History of India’s last known hippo

Researchers deduced this from a small fragmented tooth unearthed in Madhya Pradesh

January 19, 2019 06:23 pm | Updated January 20, 2019 02:07 pm IST

Image for representational purposes only

Image for representational purposes only

Nearly 5.9 million to 9,000 years ago, India was home to the hippopotamus. These entered Eurasia from Africa, then diversified in South Asia before going extinct.

Now, studying a small fragmented tooth unearthed in Madhya Pradesh, an international team of researchers has discovered the last known specimen of the Hippo Hexaprotodon species. However, this does not mean that it is the last one to have lived in India.

This fossil was unearthed in 2003 by Rajeev Patnaik (Panjab University) and Parth R. Chauhan (IISER Mohali) who spent days studying the fossiliferous silt near the river Narmada. “We believed that the species was older than 50,000 years and did not study it fully. Recently, I analysed the date using accelerator mass spectroscopy (AMS) in Taiwan. It revealed that the specimen was quite young and could possibly be among the last ones that lived in India,” Dr. Patnaik says. Accelerator mass spectroscopy does not require a large sample and it also has a higher precision than traditional radiocarbon dating.

Human-led extinction?

The paper published in Quaternary International also discusses the possible causes of the extinction. The researchers hypothesise that a “combination of climatic stress and anthropogenic impacts” could have led to their extinction.

Dating studies show that this hippo lived during a “particularly dry period in the late Quaternary” period (15,000-16,000 years ago). Severe drought in South Asia and weak Indian monsoons might have led to the extinction.

Researchers note that hunting, habitat alteration, ecological human encroachment were the reasons for species extinctions during this period in other parts of the world. While Hexaprotodon and Homo sapiens co-existed for several thousand years, researchers did not find any kill sites, but they note that this reason cannot be ruled out.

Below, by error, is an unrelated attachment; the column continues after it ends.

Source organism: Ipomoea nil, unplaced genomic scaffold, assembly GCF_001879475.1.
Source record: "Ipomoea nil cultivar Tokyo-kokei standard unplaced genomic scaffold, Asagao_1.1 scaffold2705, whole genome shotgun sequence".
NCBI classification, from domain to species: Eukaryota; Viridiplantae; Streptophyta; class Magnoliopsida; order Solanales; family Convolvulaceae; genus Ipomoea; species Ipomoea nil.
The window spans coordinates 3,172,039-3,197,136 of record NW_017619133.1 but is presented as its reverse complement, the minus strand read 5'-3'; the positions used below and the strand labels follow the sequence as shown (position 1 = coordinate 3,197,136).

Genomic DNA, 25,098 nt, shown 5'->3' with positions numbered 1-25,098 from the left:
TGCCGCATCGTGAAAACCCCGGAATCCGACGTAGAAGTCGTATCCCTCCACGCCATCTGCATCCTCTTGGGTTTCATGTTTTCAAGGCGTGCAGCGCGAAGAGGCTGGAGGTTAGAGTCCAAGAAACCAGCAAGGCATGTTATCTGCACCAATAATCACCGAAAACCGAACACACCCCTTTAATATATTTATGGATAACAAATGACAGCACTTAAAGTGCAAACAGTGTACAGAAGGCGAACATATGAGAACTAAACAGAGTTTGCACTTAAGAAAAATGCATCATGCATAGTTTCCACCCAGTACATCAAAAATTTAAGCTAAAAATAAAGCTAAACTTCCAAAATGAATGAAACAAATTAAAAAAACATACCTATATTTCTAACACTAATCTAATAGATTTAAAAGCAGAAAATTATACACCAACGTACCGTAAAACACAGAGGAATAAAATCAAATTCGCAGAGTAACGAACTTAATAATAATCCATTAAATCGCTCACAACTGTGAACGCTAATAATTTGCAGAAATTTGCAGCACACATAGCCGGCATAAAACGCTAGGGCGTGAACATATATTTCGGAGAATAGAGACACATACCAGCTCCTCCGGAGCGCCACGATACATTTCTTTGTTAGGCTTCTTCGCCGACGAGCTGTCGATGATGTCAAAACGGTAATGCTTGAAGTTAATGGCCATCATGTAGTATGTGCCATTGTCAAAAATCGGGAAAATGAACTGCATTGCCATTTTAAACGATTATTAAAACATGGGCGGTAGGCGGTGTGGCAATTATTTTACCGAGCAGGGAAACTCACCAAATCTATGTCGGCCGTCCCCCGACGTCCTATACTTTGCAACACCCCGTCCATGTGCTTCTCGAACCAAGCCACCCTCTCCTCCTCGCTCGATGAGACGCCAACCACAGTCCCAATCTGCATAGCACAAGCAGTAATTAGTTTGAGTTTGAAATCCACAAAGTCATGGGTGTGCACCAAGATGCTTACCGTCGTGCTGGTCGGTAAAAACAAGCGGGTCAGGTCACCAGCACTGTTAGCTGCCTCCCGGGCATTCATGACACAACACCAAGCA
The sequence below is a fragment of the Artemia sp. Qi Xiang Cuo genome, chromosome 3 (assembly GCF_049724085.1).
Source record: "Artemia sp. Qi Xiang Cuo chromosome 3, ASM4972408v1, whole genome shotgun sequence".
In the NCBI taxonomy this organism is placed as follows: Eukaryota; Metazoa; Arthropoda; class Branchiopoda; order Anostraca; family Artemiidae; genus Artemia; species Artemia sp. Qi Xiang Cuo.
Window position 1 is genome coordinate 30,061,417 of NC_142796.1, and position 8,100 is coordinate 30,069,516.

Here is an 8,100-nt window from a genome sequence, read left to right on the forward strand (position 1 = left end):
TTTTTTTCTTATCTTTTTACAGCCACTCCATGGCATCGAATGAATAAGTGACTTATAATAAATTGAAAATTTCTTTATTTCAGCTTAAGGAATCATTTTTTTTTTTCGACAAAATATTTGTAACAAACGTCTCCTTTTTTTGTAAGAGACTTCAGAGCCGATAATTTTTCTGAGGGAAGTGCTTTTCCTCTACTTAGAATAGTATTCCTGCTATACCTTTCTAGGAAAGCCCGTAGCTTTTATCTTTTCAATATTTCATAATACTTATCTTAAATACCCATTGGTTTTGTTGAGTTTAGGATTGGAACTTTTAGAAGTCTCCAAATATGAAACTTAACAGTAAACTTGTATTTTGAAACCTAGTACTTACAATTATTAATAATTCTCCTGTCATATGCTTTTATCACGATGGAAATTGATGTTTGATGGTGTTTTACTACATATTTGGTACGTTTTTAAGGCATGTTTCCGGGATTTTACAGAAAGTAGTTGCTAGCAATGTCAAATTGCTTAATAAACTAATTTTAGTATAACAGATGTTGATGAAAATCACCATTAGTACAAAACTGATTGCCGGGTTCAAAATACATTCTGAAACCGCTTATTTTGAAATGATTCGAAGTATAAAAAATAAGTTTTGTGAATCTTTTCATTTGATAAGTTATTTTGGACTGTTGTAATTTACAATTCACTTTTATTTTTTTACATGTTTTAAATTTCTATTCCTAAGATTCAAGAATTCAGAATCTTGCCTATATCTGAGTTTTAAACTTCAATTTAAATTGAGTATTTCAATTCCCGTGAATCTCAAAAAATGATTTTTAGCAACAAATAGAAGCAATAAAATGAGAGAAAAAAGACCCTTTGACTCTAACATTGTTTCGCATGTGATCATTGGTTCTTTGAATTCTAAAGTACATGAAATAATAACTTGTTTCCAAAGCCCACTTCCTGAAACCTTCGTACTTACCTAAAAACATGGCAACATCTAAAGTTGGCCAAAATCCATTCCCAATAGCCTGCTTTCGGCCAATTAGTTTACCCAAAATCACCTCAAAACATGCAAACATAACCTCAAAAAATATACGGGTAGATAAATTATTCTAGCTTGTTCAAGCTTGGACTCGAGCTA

Direct dating

This is the only directly dated Hexaprotodon from the Indian subcontinent, the report states. “A direct date means that the fossil bone of the animal was used to determine the date. Usually, charcoal or shells found alongside the fossil are studied and this known as an indirect or associated date,” explains Advait M. Jukar, the paper’s lead author, in an email to The Hindu. He is from the Department of Paleobiology, National Museum of Natural History, Smithsonian Institution.

He explains that carbon isotope analysis showed that the animal had a C4 dominated diet. “It refers to the kinds of plants the animal was eating. The plants leave a specific isotopic signature in the teeth of animals that eat them... basically, these hippos were eating grasses, and grasses prefer dry, seasonal climates.”

The report concludes that ancient DNA could provide insights into the causes of the extinction. When asked if fossils hold DNA, Advait explained, “DNA does degenerate as soon as the animal dies, but fragments remain, and in some cases, have been isolated from fossils that are a few hundred thousand years old. This Hexaprotodon specimen isn’t very old, so it may be possible to extract DNA fragments.”

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